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Novel oral anticoagulants (NOACs) are designed to avoid the need for monitoring of drug levels in routine clinical use. This has not impeded the development of laboratory tests for monitoring drug levels, but their place in routine clinical use of NOACs is currently contentious. Laboratory kits are now commercially available for measuring anti-Xa activity in patients given rivaroxaban (Bayer Healthcare AG, Leverkusen, Germany), an anti-Xa inhibitor. Besides such specific assays, rivaroxaban also affects routine coagulation tests such as the prothrombin time (PT). This effect is however dependent on the type of thromboplastin used.1 We describe our experience recently where access to anti-Xa monitoring and the differential sensitivity of two prothrombin assays were used to manage a difficult situation.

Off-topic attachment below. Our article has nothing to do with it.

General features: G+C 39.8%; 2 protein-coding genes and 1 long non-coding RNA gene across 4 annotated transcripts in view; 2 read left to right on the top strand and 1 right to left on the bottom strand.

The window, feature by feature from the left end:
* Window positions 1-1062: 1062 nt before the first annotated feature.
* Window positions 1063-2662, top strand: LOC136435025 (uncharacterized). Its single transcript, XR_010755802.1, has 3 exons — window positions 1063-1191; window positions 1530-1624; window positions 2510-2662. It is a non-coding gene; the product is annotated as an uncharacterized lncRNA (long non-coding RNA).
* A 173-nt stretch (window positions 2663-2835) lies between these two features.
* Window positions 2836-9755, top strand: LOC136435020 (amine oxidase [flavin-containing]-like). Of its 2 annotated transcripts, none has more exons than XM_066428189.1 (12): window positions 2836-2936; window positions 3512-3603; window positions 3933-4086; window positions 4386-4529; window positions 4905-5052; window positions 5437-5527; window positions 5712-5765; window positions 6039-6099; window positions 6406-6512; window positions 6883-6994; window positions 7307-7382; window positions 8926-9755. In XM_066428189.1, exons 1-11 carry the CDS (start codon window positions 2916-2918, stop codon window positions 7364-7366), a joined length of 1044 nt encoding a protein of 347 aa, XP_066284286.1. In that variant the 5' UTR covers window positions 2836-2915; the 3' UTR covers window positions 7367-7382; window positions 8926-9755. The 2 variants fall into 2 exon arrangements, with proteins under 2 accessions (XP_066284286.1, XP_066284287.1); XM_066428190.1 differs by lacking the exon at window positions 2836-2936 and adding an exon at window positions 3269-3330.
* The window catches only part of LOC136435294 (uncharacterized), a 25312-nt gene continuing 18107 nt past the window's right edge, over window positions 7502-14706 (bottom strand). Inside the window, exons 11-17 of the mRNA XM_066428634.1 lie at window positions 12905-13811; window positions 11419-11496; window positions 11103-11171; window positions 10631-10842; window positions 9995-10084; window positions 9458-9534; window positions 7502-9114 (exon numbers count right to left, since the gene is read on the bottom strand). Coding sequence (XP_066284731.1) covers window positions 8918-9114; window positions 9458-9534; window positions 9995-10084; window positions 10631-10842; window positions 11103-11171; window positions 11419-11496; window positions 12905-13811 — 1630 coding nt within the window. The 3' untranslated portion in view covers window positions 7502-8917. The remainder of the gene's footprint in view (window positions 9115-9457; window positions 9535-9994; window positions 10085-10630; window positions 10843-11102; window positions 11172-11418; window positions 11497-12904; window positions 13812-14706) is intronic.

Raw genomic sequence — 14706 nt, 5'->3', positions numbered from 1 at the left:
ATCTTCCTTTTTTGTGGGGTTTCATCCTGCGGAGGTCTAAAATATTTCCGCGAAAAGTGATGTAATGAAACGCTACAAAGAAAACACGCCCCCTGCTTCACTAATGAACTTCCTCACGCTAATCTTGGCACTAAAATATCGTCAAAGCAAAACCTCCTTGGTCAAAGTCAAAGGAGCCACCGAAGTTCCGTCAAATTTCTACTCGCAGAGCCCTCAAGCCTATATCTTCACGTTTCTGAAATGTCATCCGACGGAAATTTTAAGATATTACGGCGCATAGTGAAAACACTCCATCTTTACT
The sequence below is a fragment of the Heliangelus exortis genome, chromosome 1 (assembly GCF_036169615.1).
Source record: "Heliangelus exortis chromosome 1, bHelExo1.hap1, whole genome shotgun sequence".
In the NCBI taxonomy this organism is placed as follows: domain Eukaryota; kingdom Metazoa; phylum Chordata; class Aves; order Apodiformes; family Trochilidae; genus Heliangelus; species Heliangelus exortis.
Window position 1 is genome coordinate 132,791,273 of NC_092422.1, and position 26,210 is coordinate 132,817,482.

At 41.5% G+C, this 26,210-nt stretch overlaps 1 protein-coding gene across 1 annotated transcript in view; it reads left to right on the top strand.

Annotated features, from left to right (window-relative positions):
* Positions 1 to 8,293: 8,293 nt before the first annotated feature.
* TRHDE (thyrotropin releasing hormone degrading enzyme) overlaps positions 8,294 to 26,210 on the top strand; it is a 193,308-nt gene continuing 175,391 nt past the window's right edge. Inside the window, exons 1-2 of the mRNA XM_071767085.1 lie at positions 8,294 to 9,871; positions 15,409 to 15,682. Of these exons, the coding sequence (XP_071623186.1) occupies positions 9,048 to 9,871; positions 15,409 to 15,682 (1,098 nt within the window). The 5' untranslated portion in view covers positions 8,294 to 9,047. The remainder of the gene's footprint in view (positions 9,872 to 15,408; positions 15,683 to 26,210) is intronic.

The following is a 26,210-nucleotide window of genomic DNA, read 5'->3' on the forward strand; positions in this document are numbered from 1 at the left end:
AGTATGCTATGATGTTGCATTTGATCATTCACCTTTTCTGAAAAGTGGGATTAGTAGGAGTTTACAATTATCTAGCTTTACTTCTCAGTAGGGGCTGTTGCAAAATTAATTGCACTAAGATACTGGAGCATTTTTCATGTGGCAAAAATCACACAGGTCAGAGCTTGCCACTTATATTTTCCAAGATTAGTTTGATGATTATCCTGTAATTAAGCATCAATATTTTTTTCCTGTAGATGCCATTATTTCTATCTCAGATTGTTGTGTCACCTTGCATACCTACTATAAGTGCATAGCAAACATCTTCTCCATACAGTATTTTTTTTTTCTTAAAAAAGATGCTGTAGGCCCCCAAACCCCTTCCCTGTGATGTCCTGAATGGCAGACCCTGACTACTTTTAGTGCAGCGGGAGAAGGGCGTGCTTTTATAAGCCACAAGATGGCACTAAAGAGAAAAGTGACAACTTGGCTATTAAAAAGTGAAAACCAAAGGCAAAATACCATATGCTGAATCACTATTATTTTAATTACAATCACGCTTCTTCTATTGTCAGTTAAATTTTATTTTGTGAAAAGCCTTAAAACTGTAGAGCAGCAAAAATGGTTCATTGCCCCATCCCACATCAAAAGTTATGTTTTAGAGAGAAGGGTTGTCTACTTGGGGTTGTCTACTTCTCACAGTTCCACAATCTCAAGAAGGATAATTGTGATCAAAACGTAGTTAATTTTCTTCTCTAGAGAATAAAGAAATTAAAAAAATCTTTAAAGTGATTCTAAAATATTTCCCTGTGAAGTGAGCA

A middle-aged woman with end-stage renal failure presented with deep vein thrombosis of the right lower limb. This occurred as a complication of heparin-induced thrombocytopenia (HIT) which developed 9 days after exposure to heparin used in haemodialysis and maintenance of patency of an internal jugular venous access catheter. HIT was suspected because of a precipitous drop in her platelet count from 177×109/L 3 days earlier to 61×109/L, together with the new onset of thrombosis. This was supported by a positive test result from the Asserachrom HPIA polyspecific antibody assay …